Why Git Rebasing Is Awesome

If you collaborate on a project in Git then rebasing can ease the pain of merging and tracking changes. It is a must have tool in any developers arsenal!

7 days ago

Latest Post Why Git Rebasing Is Awesome by m0rv4i

If you're in Infosec and you use Git, there's a good chance that you're just using it to clone and use the wealth of awesome open-source tools out there in the industry. If that's the case, rebasing probably isn't for you - it's just an added complication that won't add any real benefits.

If however, you collaborate on any development or contribute to any projects, then rebasing is a must-have tool in your arsenal that will make yours and everyone else's lives easier.

Git history that is hard to track

If your git history looks like this, a multicoloured, entangled, spaghetti-like mess that gives you PTSD flashbacks to Through the Fire and Flames on Guitar Hero, then you should know that for no extra effort it can instead look like this:

Linear Git history

Read on to find out how.

Git Commits

The thing to know about git is that under the hood all a commit is is just the collection of differences between files that make up its particular change.

When you first create a git project you perform your initial commit which adds files to the repository, and every subsequent commit just applies changes to those files (or creates or deletes files) known as diffs (differences).

These commits are then chained together, and you can navigate up and down the chain to view the repository in prior states, navigating 'back through time'. All git is doing under the hood is applying or unapplying those differences as you navigate that chain.

To show what differences make up a particular commit, we can use the git show <commit hash> command.

For example, if we look at commit 8d95576 is PoshC2's repository, we can see that the commit message is printed, along with the author and date and so on. Under this there is the diff. It details that this should be applied to ./Help.py in the repository (the a and b just indicate the two versions of the file, before and after) and shows the affected lines, including what was deleted (the line prefixed with a -) and added (prefixed with a +), in this case, the version was updated from v4.8 to v5.0.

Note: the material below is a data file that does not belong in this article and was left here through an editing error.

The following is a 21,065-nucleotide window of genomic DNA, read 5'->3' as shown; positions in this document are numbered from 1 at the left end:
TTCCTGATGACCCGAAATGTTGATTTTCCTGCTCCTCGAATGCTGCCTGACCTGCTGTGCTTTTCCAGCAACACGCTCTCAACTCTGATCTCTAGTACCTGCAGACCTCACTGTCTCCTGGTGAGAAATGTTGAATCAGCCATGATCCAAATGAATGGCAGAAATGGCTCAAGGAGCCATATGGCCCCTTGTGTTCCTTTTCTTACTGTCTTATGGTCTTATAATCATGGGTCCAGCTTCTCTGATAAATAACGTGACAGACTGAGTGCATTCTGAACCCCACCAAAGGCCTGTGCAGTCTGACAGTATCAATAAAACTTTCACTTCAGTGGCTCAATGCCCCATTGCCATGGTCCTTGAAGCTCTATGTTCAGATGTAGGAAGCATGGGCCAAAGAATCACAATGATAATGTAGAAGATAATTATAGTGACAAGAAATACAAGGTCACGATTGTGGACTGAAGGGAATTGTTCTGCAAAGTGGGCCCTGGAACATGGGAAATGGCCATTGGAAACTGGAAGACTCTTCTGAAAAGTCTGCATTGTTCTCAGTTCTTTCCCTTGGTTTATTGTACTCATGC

commit 8d95576a968e63d0c15bb4801add135ae64e9e12 (tag: v5.0)
Author: benpturner <[email protected]>
Date:   Wed Nov 13 08:28:13 2019 +0000

    Updated version on banner

diff --git a/Help.py b/Help.py
index dcf47ae..205e9eb 100644
--- a/Help.py
+++ b/Help.py
@@ -9,7 +9,7 @@ logopic = Colours.GREEN + r"""
   |    |  (  <_> )___ \|   Y  \ \     \____/       \\
   |____|   \____/____  >___|  /  \______  /\_______ \\
                      \/     \/          \/         \/
-  =============== v4.8 www.PoshC2.co.uk =============
+  =============== v5.0 www.PoshC2.co.uk =============
   =========== %s ===========
   """ % commit

So that all works well when one individual is committing changes in a linear fashion, but what happens when a second changes the same line?

Git Merges